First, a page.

William Oddies's article reminded me of a story I was told about a conversation with a distinguished academic, a supporter of La Beattie. Now, theology wasn't his field but he was certainly a "liberal", his claim was that the Pope could do anything he wanted to do.
If he chose the Pope could merely sign a document saying women could be ordained priest or bishop before breakfast and after breakfast ordain as many as he wished. In the same way he could change the Church's teaching birth control or abortion, or even the matter for the Eucharist: substituting coke and crisps if he so wished. By the same reasoning, taken to its ultimate extreme, he could add or subtract Persons to the doctrine of the Trinity itself.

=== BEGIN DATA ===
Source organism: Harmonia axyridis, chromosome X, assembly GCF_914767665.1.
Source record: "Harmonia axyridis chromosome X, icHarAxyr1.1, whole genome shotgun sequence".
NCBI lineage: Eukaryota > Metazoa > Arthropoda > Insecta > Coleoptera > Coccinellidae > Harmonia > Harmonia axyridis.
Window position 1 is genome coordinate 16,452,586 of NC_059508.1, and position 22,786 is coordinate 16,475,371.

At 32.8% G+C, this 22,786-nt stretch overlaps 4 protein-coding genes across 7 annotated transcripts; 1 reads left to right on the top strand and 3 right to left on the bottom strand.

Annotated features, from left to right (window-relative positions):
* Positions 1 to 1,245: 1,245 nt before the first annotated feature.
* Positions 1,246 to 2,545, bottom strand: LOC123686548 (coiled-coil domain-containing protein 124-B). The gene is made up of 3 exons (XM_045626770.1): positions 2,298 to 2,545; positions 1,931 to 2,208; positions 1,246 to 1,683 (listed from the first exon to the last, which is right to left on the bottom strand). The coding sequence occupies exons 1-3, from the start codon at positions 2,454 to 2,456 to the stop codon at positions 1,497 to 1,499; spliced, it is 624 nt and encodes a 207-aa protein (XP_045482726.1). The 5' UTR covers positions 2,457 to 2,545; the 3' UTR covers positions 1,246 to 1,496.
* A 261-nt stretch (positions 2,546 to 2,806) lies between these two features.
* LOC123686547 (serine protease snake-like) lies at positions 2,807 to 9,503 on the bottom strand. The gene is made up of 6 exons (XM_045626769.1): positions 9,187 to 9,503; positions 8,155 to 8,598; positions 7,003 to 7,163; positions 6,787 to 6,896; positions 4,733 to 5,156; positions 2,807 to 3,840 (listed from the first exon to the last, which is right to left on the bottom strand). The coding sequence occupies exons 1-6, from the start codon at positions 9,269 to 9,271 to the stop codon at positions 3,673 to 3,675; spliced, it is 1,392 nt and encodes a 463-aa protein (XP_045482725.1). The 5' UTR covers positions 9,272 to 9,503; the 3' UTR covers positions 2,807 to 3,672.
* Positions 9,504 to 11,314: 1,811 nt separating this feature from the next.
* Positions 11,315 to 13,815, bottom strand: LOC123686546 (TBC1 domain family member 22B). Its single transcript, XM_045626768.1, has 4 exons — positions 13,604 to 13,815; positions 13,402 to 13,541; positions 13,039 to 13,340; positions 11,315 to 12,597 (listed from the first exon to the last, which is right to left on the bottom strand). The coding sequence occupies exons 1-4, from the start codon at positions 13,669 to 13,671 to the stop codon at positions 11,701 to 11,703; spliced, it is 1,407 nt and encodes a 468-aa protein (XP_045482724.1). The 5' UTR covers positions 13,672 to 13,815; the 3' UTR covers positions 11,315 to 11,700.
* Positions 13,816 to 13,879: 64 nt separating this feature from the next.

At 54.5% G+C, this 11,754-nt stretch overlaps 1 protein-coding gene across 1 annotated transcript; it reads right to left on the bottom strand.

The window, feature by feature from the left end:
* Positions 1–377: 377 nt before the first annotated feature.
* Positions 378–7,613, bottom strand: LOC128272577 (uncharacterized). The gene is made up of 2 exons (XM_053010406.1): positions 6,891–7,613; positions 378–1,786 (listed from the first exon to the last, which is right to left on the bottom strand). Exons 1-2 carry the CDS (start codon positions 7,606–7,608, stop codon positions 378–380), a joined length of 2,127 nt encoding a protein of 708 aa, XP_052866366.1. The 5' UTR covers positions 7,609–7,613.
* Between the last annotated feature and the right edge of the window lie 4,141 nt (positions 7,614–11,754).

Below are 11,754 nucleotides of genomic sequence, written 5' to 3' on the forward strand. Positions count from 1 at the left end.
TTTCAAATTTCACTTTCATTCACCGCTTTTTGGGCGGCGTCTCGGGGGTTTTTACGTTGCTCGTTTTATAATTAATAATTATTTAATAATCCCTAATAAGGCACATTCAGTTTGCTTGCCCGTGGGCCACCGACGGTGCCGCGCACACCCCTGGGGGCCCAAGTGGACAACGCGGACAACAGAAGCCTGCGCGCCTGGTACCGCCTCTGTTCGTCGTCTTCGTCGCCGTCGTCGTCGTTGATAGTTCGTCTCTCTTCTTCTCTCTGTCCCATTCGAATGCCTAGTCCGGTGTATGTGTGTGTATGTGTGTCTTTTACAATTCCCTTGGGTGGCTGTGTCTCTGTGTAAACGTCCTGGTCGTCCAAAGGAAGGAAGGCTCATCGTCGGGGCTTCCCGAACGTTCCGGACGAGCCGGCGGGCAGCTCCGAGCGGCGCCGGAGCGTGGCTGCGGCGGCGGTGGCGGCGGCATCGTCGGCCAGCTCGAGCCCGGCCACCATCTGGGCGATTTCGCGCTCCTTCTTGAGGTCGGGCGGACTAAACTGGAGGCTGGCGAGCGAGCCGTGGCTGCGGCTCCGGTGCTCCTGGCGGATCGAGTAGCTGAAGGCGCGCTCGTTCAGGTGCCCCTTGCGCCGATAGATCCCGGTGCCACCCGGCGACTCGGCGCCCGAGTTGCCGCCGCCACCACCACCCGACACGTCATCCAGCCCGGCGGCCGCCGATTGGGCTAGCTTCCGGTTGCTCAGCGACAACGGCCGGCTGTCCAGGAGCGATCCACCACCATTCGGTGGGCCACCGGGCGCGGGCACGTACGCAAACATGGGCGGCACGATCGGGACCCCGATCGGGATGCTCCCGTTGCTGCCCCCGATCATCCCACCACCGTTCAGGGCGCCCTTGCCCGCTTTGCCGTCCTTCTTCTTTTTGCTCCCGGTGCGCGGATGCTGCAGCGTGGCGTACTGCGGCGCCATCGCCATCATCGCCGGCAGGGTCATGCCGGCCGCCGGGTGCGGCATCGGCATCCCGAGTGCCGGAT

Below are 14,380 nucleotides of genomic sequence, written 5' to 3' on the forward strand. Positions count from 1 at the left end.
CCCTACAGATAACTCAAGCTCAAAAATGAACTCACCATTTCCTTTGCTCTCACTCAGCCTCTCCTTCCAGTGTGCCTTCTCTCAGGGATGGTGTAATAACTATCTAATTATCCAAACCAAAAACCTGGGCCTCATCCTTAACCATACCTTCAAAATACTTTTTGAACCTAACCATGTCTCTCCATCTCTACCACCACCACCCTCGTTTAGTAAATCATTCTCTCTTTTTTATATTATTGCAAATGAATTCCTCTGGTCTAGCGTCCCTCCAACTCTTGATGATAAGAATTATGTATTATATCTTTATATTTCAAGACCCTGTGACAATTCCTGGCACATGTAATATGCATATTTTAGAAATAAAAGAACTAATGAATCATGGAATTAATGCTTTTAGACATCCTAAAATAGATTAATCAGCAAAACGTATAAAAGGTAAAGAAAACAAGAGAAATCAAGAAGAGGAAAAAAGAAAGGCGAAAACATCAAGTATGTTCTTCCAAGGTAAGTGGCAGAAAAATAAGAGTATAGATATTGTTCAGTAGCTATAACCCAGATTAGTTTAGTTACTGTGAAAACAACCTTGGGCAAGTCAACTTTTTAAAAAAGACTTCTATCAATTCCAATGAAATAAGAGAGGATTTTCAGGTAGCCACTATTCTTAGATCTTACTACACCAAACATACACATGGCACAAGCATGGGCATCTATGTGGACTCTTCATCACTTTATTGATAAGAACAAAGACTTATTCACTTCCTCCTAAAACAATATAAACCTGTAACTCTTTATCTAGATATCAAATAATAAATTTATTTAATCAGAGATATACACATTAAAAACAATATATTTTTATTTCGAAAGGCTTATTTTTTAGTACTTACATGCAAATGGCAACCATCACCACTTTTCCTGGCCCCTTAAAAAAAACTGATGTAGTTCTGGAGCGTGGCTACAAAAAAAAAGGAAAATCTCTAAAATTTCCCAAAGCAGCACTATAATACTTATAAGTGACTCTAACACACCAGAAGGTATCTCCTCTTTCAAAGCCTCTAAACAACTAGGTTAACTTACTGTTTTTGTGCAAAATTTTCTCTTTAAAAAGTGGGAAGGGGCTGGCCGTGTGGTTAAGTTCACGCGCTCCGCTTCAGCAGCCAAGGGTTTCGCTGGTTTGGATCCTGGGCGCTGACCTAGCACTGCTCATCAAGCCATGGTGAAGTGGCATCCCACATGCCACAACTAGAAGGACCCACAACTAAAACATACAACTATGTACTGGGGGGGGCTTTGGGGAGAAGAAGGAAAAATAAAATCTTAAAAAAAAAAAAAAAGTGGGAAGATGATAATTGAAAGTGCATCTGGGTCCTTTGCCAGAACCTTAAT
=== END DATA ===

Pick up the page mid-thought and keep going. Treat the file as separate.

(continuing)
Orthodox Catholics are often shocked at the hatred the heterodox have for the person of the Pope, both Pope Benedict and his Blessed predecessor. They seem to have the idea that anything they object to is the personal responsibility of the Pope, that he alone is the brake, holding back their own vision of the Church.
This is the terrifying Spirit of Vatican I that really sees the Church as Pope's personal fiefdom and he as its master rather than its servant and makes his fellow bishops his lackeys or at best or at best merely consultors who may be dispensed with at will, rather than co-workers with the Pope and inheritors with him of Apostolic authority.
If you add a bit of cottage Marxism you can then can start speaking, as Ms Beattie does, of an "official" Magisterium and other legitimate Magisterii which are acceptable alternatives or could at some stage take the place of the official one. Then of course the whole Church is seem as a battleground of acceptable opposing ideologies.